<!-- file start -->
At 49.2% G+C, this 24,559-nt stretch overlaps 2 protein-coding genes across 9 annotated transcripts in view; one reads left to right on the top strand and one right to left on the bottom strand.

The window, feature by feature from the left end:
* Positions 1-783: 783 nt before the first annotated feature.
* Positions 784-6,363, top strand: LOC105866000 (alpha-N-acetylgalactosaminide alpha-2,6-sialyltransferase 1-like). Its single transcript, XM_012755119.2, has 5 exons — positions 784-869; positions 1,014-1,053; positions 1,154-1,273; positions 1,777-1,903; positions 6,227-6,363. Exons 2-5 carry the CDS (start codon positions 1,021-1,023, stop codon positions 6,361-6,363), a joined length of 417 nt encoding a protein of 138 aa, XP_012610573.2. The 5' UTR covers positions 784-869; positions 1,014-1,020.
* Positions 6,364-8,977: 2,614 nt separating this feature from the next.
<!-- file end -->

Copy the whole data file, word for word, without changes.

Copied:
At 49.2% G+C, this 24,559-nt stretch overlaps 2 protein-coding genes across 9 annotated transcripts in view; one reads left to right on the top strand and one right to left on the bottom strand.

The window, feature by feature from the left end:
* Positions 1-783: 783 nt before the first annotated feature.
* Positions 784-6,363, top strand: LOC105866000 (alpha-N-acetylgalactosaminide alpha-2,6-sialyltransferase 1-like). Its single transcript, XM_012755119.2, has 5 exons — positions 784-869; positions 1,014-1,053; positions 1,154-1,273; positions 1,777-1,903; positions 6,227-6,363. Exons 2-5 carry the CDS (start codon positions 1,021-1,023, stop codon positions 6,361-6,363), a joined length of 417 nt encoding a protein of 138 aa, XP_012610573.2. The 5' UTR covers positions 784-869; positions 1,014-1,020.
* Positions 6,364-8,977: 2,614 nt separating this feature from the next.